In Secrets of Polar Travel, explorer Robert Peary spends several pages waxing poetic about the merits of a ration he brought on his expeditions to the Arctic between 1886 and 1909. In addition to ranking it “first in importance” among his supplies, he genuinely enjoyed the food, writing that it was the only meal “a man can eat twice a day for three hundred and sixty-five days in a year and have the last mouthful taste as good as the first.”
Peary was talking about pemmican, a blend of rendered fat and powdered, dried meat that fueled exploration and expansion long before his attempts to reach the North Pole. Archaeological evidence suggests that as early as 2800 BC humans hunted the bison that roamed North America’s Great Plains and blended their meat, fat, and marrow into energy-dense patties with a serious shelf-life. A single pound of pemmican lasted for years and might’ve packed as many as 3,500 calories.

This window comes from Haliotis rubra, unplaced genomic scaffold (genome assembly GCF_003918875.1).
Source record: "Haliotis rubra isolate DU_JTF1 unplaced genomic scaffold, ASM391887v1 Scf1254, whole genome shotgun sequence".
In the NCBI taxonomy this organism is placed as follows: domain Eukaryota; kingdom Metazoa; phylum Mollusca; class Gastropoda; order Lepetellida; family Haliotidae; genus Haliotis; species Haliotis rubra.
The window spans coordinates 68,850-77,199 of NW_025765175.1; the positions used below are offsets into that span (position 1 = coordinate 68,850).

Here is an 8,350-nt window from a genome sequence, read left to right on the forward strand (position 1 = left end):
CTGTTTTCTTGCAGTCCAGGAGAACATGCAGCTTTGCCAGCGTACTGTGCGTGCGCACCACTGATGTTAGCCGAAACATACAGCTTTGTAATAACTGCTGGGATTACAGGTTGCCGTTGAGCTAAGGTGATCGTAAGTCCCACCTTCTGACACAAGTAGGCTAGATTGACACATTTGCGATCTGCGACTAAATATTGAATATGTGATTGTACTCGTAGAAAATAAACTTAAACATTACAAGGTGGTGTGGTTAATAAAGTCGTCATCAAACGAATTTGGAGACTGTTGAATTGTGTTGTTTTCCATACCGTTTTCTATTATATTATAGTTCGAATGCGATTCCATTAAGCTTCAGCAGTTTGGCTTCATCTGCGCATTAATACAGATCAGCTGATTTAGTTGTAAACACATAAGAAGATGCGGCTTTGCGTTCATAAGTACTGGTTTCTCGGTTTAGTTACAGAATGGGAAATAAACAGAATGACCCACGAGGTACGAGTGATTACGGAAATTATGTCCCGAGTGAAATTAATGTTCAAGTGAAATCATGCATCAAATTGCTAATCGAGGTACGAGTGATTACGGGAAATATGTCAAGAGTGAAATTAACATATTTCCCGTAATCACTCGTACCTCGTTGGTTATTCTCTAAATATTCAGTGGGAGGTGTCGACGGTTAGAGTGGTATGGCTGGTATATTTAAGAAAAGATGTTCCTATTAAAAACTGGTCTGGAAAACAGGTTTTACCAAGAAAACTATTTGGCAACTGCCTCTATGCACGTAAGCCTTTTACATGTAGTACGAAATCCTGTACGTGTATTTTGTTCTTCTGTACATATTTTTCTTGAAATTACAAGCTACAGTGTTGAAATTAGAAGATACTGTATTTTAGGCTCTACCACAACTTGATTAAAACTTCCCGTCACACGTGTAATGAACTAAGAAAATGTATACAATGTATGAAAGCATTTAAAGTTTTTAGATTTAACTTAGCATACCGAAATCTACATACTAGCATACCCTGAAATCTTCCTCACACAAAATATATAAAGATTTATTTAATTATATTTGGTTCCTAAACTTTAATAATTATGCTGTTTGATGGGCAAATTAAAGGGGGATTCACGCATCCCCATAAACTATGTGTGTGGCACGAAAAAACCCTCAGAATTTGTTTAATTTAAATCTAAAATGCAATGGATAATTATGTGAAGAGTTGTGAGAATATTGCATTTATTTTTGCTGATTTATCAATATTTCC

“Pemmican is a legit ancient indigenous energy bar,” says Shane Chartrand, a chef from the Enoch Cree Nation in central Alberta. Chartrand’s cookbook, tawâw (which, in Cree, means “come in, you’re welcome, there’s room”), contains a recipe for salmon-based pemmican, but he believes the food’s value lies in function more than flavor.
“Some things are not meant to taste good; they’re meant to make you survive. I’ve hunted all my life. When you’re way out there and you’re starving and you can feel your body breaking down and you’re tired and your sugars are low, it doesn’t matter if it tastes good. You want something that helps you live and helps you keep moving. That was pemmican.”